U of T student's global project aims to reduce drug errors in Sri Lankan pediatric ward

Photo of Sujen Saravanabavan
As part of his joint master's of science and MD program at the University of Toronto, Sujen Saravanabavan has opted to conduct a quality improvement project on the pediatric ward at Jaffna Teaching Hospital

In the city of Jaffna located on the northern tip of Sri Lanka’s coast, a busy public hospital is making plans to reduce drug errors on its pediatric ward, where a chaotic setting combined with overworked medical staff makes for an environment prone to mistakes.

As part of his joint master's of science and MD program at the University of Toronto, Sujen Saravanabavan, a clinician in training and a master’s student at the Institute of Health Policy, Management and Evaluation in the Dalla Lana School of Public Health, has opted to conduct an international seven-week-long quality improvement project on the pediatric ward at Jaffna Teaching Hospital, where both of his parents were treated as children. He wants to use the opportunity to make a change in a health-care setting where human resources are low.

“Drug errors are not often talked about, but they have a significant impact on patient care,” said Saravanabavan. “The perception of doctors and even patients who have a deep trust in the system is that you cannot make mistakes in a clinical setting.”

The hospital, with more than 1,200 beds, has been actively trying to improve its drug administration system and implement quality improvement measures, but it is hindered in part by its physical capacity. There are no private hospital rooms here, or wards designated by disease. High volumes of patients are admitted into the same space regardless of their current illness and a lack of a data-tracking system has made it difficult to see when and where drug errors occur.

Saravanabavan started by observing the environment and conducting interviews with stakeholders on the health-care team, from nurses to pediatricians. He quickly found that many felt uncomfortable discussing drug errors at all.

 “I knew then I had to change my tactics and instead began to ask them, what makes your job hard? Delivering medications in this kind of a chaotic setting is undoubtedly hard,” said Saravanabavan.

Drug errors and patient safety issues occur in Canadian hospitals too. These include giving a continued dosage of a medication to a patient after it was supposed to be stopped or not having an appropriate plan in place for adverse reactions. These same problems were occurring on the pediatric ward at the Jaffna Teaching Hospital, but with the added dimension of a lack of resources to help streamline the drug administration process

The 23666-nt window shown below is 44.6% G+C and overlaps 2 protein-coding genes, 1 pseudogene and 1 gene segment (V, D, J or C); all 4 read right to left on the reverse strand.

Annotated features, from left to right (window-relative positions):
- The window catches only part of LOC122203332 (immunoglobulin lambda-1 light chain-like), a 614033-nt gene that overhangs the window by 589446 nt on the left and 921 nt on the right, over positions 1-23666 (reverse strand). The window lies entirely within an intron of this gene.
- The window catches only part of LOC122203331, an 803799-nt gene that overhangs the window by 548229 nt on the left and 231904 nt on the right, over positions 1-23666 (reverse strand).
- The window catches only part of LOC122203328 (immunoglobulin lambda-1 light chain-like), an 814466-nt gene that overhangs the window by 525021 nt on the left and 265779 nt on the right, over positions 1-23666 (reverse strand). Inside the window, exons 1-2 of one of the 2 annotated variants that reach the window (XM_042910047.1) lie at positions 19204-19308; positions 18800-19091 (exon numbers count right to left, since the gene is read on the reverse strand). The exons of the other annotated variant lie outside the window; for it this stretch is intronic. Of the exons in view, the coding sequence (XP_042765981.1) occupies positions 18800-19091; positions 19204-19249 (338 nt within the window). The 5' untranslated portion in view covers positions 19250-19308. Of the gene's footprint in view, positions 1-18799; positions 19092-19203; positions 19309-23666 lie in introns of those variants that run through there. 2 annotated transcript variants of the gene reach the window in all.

“Unlike Canadian hospitals, there is no clinical pharmacist on site who could check on the history of patients and ensure medication errors are avoided. Here, doctors and nurses end up having to take on this pharmacist role, despite the busyness of the ward, which results in a potentially increased frequency of drug errors,” said Saravanabavan.

To assist staff, Saravanabavan wanted to implement deliverables that could amount to sustainable changes that would continue long after his seven weeks on the project were complete. He created a process map that outlined how a patient is given medications from the time of admission to the time of discharge. He facilitated group conversations about the root causes of drug errors and ran a seminar on quality improvement.  He also created a drug management chart to help nurses on the job.

“It is a very simple system,” said Saravanabavan, “but it allows them to see when Nurse X is working on drug administration and thereby reduce distractions.”

Implementing changes in any hospital setting can be challenging, and for Saravanabavan, the added stressor of conducting most of his interviews in a different language was difficult, but the opportunity to support practitioners in pediatric care and intervene in an effective way is something he was drawn to.

“Pediatric medicine represents an upstream way of interacting with society’s problems – there is a real potential to intervene and positively impact or shape the trajectory of a young person’s life and health,” said Saravanabavan.

In addition to some of his other changes, Saravanabavan has also helped to create a data structure to track when drug errors occur and reinforced this by creating a common drug error guide. Senior hospital staff have now been tasked with tracking and recording drug errors when and if they occur, so that moving forward, the hospital will know what changes need to be made.

“To implement any kind of quality improvement initiative in health care, you need to be able to see and measure whether there has been any improvement,” he said.

While Saravanabavan encourages other students to consider international experiences, he also wants them to be mindful and ethical in their approach to interacting with international health systems.

“I’m a lifelong learner,” said Saravanabavan, “and this opportunity has changed the way I look at the health systems reminding me of the thoughtful conversations that need to take place especially in international systems, to ensure that quality improvement projects are ethical and considerate of cultural elements.

"I have no doubt that this will benefit my clinical expertise in the years to come.”



Dalla Lana